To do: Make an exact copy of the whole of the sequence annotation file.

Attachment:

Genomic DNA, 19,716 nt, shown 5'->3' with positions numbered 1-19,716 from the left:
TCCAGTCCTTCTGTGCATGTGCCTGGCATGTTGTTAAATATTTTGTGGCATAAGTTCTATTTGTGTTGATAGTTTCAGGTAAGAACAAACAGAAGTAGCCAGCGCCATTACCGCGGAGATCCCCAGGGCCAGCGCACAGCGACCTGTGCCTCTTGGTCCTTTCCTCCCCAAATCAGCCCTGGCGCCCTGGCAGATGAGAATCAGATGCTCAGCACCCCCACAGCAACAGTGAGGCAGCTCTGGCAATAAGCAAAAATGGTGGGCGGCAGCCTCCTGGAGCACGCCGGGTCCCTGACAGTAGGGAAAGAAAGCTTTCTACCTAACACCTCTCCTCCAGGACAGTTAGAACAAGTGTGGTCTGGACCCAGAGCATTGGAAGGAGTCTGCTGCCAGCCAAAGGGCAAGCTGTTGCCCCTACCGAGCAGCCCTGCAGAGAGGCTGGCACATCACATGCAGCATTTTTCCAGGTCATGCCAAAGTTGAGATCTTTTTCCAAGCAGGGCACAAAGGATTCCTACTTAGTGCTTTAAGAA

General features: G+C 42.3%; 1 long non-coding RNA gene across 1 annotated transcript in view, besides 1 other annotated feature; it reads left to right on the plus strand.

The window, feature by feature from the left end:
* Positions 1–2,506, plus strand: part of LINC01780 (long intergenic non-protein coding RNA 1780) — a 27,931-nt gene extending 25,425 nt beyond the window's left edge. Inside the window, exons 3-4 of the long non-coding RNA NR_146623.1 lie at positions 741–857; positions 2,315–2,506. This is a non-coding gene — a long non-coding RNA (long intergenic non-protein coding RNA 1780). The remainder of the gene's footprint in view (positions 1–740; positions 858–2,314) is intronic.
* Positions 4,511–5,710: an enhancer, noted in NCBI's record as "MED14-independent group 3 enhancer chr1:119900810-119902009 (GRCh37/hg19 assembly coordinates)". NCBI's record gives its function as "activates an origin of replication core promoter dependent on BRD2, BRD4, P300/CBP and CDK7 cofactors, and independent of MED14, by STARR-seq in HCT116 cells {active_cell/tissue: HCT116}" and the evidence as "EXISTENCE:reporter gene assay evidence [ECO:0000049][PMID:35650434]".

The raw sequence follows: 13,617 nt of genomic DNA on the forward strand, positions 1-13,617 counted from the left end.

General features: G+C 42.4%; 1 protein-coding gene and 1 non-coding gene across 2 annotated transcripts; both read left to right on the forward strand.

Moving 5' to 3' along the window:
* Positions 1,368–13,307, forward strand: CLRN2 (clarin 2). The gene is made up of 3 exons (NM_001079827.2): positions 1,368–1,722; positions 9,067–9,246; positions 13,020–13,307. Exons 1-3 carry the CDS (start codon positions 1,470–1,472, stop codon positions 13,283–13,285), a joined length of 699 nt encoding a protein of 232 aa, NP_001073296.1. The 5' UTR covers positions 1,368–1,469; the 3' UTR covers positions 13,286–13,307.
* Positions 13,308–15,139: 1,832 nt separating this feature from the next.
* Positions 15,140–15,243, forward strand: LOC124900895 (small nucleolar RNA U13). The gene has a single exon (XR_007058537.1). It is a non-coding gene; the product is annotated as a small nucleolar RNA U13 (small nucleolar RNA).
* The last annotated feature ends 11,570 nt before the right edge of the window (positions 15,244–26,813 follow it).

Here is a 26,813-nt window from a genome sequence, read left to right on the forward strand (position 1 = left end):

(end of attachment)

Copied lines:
Genomic DNA, 19,716 nt, shown 5'->3' with positions numbered 1-19,716 from the left:
TCCAGTCCTTCTGTGCATGTGCCTGGCATGTTGTTAAATATTTTGTGGCATAAGTTCTATTTGTGTTGATAGTTTCAGGTAAGAACAAACAGAAGTAGCCAGCGCCATTACCGCGGAGATCCCCAGGGCCAGCGCACAGCGACCTGTGCCTCTTGGTCCTTTCCTCCCCAAATCAGCCCTGGCGCCCTGGCAGATGAGAATCAGATGCTCAGCACCCCCACAGCAACAGTGAGGCAGCTCTGGCAATAAGCAAAAATGGTGGGCGGCAGCCTCCTGGAGCACGCCGGGTCCCTGACAGTAGGGAAAGAAAGCTTTCTACCTAACACCTCTCCTCCAGGACAGTTAGAACAAGTGTGGTCTGGACCCAGAGCATTGGAAGGAGTCTGCTGCCAGCCAAAGGGCAAGCTGTTGCCCCTACCGAGCAGCCCTGCAGAGAGGCTGGCACATCACATGCAGCATTTTTCCAGGTCATGCCAAAGTTGAGATCTTTTTCCAAGCAGGGCACAAAGGATTCCTACTTAGTGCTTTAAGAA

General features: G+C 42.3%; 1 long non-coding RNA gene across 1 annotated transcript in view, besides 1 other annotated feature; it reads left to right on the plus strand.

The window, feature by feature from the left end:
* Positions 1–2,506, plus strand: part of LINC01780 (long intergenic non-protein coding RNA 1780) — a 27,931-nt gene extending 25,425 nt beyond the window's left edge. Inside the window, exons 3-4 of the long non-coding RNA NR_146623.1 lie at positions 741–857; positions 2,315–2,506. This is a non-coding gene — a long non-coding RNA (long intergenic non-protein coding RNA 1780). The remainder of the gene's footprint in view (positions 1–740; positions 858–2,314) is intronic.
* Positions 4,511–5,710: an enhancer, noted in NCBI's record as "MED14-independent group 3 enhancer chr1:119900810-119902009 (GRCh37/hg19 assembly coordinates)". NCBI's record gives its function as "activates an origin of replication core promoter dependent on BRD2, BRD4, P300/CBP and CDK7 cofactors, and independent of MED14, by STARR-seq in HCT116 cells {active_cell/tissue: HCT116}" and the evidence as "EXISTENCE:reporter gene assay evidence [ECO:0000049][PMID:35650434]".

The raw sequence follows: 13,617 nt of genomic DNA on the forward strand, positions 1-13,617 counted from the left end.

General features: G+C 42.4%; 1 protein-coding gene and 1 non-coding gene across 2 annotated transcripts; both read left to right on the forward strand.

Moving 5' to 3' along the window:
* Positions 1,368–13,307, forward strand: CLRN2 (clarin 2). The gene is made up of 3 exons (NM_001079827.2): positions 1,368–1,722; positions 9,067–9,246; positions 13,020–13,307. Exons 1-3 carry the CDS (start codon positions 1,470–1,472, stop codon positions 13,283–13,285), a joined length of 699 nt encoding a protein of 232 aa, NP_001073296.1. The 5' UTR covers positions 1,368–1,469; the 3' UTR covers positions 13,286–13,307.
* Positions 13,308–15,139: 1,832 nt separating this feature from the next.
* Positions 15,140–15,243, forward strand: LOC124900895 (small nucleolar RNA U13). The gene has a single exon (XR_007058537.1). It is a non-coding gene; the product is annotated as a small nucleolar RNA U13 (small nucleolar RNA).
* The last annotated feature ends 11,570 nt before the right edge of the window (positions 15,244–26,813 follow it).

Here is a 26,813-nt window from a genome sequence, read left to right on the forward strand (position 1 = left end):